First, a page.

The importance of consent

The parallels to sexual consent in this process are not lost on me. I strongly desire to begin the Assault Clothing Reclamation project. I can’t get it out of my mind and constantly envision possibilities for what it could be like, things I’d like to do—but I wait for Christine’s consent. Strong desire is not an excuse to do whatever you want, the other party’s desires and decisions be damned.

Words can’t describe how eager I am to start this project. I’m already planning compositions and poses in my head, but I will wait for Christine’s consent. & if she doesn’t give me her consent, I will not begin the project. I may get the art-maker’s equivalent of “blue balls,” and it would take a very long time for me to get this project out of my head and move on, but that is preferable to denying Christine her agency, and her right to make decisions about her part in the project.

Today I sent @Steenfox a letter

I'd like to embark on an art project, visually reclaiming the clothing
described by women who responded to your simple query on Twitter in
March, asking what were they wearing when they were sexually assaulted.

I'd like to revisit those tweets and paint women figures wearing the
clothes described. I would paint them in poses of healing, strength,
contentment, and balance.

If you're wondering the impetus for the project, it stems from a desire to
heal women through visual art. I have a genetic lymphatic condition.
It's chronic, requires daily self care, and occasionally makes me feel
depressed. I recently completed a small painting that, to my mind,
depicts a woman with a healthy balanced lymph system, and just looking
at it encourages me so much. I can share the image if you are interested
(it is a nude female figure).

My reaction to the lymph system painting (and others' reactions) was so
strong and positive. Somehow, looking at it conveys to the viewer a
sense of peace and healing. I meditated on strength, healing and balance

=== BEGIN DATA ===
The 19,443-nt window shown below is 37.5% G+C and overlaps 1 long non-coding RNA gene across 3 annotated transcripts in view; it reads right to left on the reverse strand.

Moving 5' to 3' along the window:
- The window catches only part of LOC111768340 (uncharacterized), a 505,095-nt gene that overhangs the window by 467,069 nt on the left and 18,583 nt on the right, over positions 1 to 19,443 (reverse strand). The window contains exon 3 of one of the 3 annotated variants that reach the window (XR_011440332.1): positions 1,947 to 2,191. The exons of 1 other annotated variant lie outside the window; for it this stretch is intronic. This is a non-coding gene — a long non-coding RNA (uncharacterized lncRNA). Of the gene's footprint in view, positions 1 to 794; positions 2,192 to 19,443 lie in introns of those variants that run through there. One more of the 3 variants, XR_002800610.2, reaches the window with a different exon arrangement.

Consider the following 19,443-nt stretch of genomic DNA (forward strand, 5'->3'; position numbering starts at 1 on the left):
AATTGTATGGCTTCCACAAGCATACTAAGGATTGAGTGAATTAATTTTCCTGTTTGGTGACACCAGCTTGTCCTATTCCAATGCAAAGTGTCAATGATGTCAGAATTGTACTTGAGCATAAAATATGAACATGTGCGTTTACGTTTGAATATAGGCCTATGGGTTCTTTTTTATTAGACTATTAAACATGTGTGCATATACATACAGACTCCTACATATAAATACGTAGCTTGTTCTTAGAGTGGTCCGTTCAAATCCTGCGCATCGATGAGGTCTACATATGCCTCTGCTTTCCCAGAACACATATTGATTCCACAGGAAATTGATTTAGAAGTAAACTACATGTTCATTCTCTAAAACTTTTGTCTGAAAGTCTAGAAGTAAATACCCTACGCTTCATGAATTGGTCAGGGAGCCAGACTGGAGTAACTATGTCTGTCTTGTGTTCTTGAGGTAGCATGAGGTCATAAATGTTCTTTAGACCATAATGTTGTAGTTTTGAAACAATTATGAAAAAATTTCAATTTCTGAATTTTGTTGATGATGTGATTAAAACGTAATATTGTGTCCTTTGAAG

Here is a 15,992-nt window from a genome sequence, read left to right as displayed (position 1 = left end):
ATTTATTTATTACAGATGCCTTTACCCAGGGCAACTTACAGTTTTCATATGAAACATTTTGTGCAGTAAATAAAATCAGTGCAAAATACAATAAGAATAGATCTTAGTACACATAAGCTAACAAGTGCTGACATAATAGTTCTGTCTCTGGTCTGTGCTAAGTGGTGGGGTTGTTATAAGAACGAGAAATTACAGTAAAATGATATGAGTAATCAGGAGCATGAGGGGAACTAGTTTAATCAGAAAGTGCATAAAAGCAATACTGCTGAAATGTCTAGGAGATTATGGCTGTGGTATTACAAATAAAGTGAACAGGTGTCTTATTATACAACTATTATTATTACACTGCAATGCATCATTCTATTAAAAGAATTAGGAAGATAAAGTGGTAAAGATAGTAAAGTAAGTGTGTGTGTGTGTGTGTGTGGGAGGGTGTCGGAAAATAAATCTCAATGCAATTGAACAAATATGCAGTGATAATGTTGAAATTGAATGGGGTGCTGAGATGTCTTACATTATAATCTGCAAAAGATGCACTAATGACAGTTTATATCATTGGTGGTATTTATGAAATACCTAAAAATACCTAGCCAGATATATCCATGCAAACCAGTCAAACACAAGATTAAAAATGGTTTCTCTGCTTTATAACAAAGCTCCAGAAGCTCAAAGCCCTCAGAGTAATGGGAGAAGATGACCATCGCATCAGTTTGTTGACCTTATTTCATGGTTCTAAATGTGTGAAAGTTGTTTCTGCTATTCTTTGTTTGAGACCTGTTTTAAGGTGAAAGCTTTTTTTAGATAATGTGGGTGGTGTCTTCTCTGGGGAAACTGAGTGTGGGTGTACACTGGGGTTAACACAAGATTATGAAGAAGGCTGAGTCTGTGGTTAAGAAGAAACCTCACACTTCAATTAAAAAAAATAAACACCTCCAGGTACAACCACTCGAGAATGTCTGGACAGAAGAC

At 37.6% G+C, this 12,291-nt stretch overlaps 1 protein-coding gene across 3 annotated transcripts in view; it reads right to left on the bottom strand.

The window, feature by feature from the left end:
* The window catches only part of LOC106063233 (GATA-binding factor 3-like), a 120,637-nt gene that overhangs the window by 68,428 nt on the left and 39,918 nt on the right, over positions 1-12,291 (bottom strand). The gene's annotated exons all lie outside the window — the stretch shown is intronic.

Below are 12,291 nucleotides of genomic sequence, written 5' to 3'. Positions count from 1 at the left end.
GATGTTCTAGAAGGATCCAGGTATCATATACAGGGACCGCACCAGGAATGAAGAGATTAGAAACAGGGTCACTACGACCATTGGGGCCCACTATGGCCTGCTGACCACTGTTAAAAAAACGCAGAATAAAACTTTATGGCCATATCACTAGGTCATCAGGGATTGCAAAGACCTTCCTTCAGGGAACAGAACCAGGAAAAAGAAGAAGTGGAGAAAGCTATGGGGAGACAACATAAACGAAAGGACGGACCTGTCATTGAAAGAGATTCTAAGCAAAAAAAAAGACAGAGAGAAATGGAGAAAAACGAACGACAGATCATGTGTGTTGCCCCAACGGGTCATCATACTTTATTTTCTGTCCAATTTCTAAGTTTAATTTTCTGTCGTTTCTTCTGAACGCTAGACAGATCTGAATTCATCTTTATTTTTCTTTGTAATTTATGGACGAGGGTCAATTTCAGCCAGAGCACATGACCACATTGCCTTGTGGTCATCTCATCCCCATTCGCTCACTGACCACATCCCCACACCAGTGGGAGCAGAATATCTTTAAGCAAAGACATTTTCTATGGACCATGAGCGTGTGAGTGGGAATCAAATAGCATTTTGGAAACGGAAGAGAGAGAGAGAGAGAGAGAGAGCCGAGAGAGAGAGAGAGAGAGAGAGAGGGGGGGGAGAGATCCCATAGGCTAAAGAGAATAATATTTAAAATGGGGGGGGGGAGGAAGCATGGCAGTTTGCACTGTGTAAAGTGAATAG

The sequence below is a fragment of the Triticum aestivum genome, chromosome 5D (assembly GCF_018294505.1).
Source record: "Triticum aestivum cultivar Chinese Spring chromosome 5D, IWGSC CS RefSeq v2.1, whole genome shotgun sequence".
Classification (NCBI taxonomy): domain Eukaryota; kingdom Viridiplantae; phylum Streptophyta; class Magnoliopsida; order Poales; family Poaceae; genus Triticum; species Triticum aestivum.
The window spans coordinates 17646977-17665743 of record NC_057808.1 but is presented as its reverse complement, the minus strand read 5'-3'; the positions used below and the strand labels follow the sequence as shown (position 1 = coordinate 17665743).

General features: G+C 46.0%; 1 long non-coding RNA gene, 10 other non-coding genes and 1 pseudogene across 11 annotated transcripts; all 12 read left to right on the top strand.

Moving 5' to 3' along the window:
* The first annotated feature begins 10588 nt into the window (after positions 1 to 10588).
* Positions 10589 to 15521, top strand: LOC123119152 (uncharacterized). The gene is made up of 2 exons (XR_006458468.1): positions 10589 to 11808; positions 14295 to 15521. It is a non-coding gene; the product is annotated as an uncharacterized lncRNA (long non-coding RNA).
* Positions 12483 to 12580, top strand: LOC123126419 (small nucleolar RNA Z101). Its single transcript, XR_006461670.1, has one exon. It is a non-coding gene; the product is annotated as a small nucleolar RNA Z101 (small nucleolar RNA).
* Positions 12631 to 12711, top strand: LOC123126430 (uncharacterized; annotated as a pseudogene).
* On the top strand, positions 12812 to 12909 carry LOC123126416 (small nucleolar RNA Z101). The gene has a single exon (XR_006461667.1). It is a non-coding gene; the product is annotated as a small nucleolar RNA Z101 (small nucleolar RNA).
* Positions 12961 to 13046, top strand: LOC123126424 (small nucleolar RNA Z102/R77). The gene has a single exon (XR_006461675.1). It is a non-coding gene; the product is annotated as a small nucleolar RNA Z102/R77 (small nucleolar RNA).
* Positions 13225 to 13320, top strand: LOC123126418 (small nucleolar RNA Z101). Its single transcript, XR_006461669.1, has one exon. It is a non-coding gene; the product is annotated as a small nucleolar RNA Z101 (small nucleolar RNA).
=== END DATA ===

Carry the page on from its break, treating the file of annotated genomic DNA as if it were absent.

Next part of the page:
as I sketched it, and the final effect of the work seems "bigger than
me" and my painting abilities, if that makes sense. I want to do more of
them. But creating such paintings only to heal myself feels almost
selfish in a way, and I started to think of other images that
could heal women, specifically black women. I don’t know why, but the
tweets you received in March immediately came to mind. Perhaps it's because of the
visual impact of clothing. Presentation of self is so important to
women, and these clothing items (items that the women/girls chose to
wear on the day of their assault) have been snatched from their use and
made into emotional triggers.

A few specifics:

  • All of the women figures in the painting series would be clothed. First, because of the nature of their violation—I would never want to re-victimize them in a painting; and second, because it is important that the clothing be included in the
    compositions. My hope is that through my paintings, I can help the
    survivors associate the clothing items with a positive image—to
    eventually reduce the amount of triggering they'll experience in the
    world. My hope would be that when they encounter those clothing items,
    their minds can recall my painting, instead of their assault, or that
    the image of the painting can soothe them through thoughts of their

  • The paintings would not be exact portraits. I don't want to violate the
    tweeters' privacy by including their specific physical details. I would
    attempt to depict the skin tone of each woman, as forefronting brown
    women's bodies is important in my work, and many of the clothing
    responses came from many women of color (though the
    painting series would not be limited to clothing responses from women
    of color). I would use the women's Twitter avatars as inspiration for
    the figures looks in some cases—but not exact portraits.